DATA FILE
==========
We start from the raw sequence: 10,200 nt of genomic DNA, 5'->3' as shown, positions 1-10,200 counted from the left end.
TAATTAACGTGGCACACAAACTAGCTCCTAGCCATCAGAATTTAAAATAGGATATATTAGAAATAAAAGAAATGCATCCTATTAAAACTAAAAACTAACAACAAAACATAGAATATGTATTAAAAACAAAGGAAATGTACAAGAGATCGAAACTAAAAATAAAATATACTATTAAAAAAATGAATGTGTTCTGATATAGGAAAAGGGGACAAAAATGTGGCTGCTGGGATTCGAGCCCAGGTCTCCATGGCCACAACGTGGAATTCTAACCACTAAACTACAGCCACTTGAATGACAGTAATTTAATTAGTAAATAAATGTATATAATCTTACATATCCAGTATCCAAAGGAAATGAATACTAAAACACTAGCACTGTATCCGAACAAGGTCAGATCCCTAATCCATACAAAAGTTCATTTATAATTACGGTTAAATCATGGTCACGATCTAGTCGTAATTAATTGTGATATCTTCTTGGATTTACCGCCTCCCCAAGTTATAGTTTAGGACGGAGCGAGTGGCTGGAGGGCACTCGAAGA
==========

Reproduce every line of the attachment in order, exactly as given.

We start from the raw sequence: 10,200 nt of genomic DNA, 5'->3' as shown, positions 1-10,200 counted from the left end.
TAATTAACGTGGCACACAAACTAGCTCCTAGCCATCAGAATTTAAAATAGGATATATTAGAAATAAAAGAAATGCATCCTATTAAAACTAAAAACTAACAACAAAACATAGAATATGTATTAAAAACAAAGGAAATGTACAAGAGATCGAAACTAAAAATAAAATATACTATTAAAAAAATGAATGTGTTCTGATATAGGAAAAGGGGACAAAAATGTGGCTGCTGGGATTCGAGCCCAGGTCTCCATGGCCACAACGTGGAATTCTAACCACTAAACTACAGCCACTTGAATGACAGTAATTTAATTAGTAAATAAATGTATATAATCTTACATATCCAGTATCCAAAGGAAATGAATACTAAAACACTAGCACTGTATCCGAACAAGGTCAGATCCCTAATCCATACAAAAGTTCATTTATAATTACGGTTAAATCATGGTCACGATCTAGTCGTAATTAATTGTGATATCTTCTTGGATTTACCGCCTCCCCAAGTTATAGTTTAGGACGGAGCGAGTGGCTGGAGGGCACTCGAAGA